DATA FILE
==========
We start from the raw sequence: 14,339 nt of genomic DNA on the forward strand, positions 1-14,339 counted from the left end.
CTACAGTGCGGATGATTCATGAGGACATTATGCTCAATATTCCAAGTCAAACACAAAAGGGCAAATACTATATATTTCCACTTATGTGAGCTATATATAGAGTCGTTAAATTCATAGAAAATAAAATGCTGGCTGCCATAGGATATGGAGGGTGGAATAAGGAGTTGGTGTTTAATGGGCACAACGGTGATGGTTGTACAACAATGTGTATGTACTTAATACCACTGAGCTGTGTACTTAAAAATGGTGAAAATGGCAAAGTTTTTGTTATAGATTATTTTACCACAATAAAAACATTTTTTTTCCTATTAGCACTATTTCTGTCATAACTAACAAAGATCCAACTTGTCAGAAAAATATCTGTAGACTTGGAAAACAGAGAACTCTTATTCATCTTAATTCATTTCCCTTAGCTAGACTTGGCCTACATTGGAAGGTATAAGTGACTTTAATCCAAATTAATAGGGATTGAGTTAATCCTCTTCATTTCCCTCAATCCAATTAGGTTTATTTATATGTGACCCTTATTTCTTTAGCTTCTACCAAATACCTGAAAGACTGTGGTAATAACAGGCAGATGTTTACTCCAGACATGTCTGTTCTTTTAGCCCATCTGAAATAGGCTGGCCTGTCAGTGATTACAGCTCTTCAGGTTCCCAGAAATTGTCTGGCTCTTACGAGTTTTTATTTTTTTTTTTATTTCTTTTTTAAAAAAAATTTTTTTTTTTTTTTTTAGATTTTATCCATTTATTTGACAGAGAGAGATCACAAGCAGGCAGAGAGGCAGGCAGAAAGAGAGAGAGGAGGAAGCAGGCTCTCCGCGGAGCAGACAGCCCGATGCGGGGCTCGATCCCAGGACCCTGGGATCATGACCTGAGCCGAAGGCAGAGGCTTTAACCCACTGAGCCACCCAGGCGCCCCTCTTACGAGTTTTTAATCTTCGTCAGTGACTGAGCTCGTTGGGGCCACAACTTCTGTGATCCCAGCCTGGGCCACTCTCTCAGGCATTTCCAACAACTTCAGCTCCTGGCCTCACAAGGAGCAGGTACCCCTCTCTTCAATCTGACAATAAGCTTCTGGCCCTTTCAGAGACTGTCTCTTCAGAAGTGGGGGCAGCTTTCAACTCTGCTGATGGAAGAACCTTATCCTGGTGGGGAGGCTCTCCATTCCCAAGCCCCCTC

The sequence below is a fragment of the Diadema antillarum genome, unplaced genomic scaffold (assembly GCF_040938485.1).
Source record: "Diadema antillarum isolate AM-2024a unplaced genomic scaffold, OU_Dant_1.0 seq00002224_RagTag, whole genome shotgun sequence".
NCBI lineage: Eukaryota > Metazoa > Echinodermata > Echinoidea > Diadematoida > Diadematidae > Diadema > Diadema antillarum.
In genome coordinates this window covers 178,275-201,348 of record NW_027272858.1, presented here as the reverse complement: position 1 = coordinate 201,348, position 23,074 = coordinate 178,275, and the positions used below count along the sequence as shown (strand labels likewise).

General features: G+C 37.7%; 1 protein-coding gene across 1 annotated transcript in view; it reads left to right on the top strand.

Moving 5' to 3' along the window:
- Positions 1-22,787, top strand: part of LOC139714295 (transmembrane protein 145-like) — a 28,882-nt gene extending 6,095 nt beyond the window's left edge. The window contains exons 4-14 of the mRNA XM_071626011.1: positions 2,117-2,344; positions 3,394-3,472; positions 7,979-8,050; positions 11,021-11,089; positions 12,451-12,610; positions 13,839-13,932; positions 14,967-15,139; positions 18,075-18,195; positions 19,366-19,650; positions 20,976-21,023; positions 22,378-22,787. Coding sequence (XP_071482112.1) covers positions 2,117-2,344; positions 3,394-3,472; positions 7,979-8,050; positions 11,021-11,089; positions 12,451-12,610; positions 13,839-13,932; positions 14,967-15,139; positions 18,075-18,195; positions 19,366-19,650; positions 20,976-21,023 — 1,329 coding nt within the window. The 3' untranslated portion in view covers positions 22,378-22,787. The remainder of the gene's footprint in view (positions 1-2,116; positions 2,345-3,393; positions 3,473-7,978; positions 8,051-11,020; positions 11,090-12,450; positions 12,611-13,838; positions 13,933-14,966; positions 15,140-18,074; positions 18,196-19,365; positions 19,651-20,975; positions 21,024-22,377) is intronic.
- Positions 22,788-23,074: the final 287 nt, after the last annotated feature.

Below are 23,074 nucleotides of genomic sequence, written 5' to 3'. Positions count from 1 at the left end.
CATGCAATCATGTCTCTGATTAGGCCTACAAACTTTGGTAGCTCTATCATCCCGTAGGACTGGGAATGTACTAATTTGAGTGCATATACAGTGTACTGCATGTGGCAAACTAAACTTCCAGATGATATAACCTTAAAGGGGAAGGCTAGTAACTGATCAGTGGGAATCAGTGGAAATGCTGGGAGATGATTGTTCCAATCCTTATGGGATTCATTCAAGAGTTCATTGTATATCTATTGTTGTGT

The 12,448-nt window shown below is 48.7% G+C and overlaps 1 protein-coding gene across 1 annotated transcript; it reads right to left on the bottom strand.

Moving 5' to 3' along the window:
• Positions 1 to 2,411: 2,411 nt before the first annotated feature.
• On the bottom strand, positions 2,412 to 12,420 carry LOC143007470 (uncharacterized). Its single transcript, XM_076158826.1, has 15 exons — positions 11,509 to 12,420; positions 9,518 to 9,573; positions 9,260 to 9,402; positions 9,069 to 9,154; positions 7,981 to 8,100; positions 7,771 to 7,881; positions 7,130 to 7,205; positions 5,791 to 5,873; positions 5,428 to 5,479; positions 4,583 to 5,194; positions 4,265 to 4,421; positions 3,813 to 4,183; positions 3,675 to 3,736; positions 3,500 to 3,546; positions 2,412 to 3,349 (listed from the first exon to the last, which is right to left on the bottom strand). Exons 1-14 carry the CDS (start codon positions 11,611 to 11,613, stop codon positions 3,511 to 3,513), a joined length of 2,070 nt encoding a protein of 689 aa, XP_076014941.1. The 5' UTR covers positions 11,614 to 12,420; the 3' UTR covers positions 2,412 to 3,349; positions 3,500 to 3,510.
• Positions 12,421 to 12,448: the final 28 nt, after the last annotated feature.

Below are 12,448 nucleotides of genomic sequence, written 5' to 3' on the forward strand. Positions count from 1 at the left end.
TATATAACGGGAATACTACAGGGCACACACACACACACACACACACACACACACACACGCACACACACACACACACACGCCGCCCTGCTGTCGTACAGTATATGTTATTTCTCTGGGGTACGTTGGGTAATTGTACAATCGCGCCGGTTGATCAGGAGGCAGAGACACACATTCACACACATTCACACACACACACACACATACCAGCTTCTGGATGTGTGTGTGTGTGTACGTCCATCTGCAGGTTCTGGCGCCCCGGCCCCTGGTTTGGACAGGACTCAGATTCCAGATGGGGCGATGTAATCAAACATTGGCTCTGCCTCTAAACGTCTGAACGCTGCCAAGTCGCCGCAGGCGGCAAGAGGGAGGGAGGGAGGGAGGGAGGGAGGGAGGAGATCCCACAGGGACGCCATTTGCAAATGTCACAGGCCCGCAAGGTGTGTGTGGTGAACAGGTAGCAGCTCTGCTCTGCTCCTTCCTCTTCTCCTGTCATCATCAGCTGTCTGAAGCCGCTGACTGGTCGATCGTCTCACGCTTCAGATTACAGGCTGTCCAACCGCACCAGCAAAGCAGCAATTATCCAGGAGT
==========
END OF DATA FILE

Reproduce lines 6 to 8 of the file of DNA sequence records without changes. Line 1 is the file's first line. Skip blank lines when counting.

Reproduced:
In genome coordinates this window covers 178,275-201,348 of record NW_027272858.1, presented here as the reverse complement: position 1 = coordinate 201,348, position 23,074 = coordinate 178,275, and the positions used below count along the sequence as shown (strand labels likewise).

General features: G+C 37.7%; 1 protein-coding gene across 1 annotated transcript in view; it reads left to right on the top strand.

Moving 5' to 3' along the window: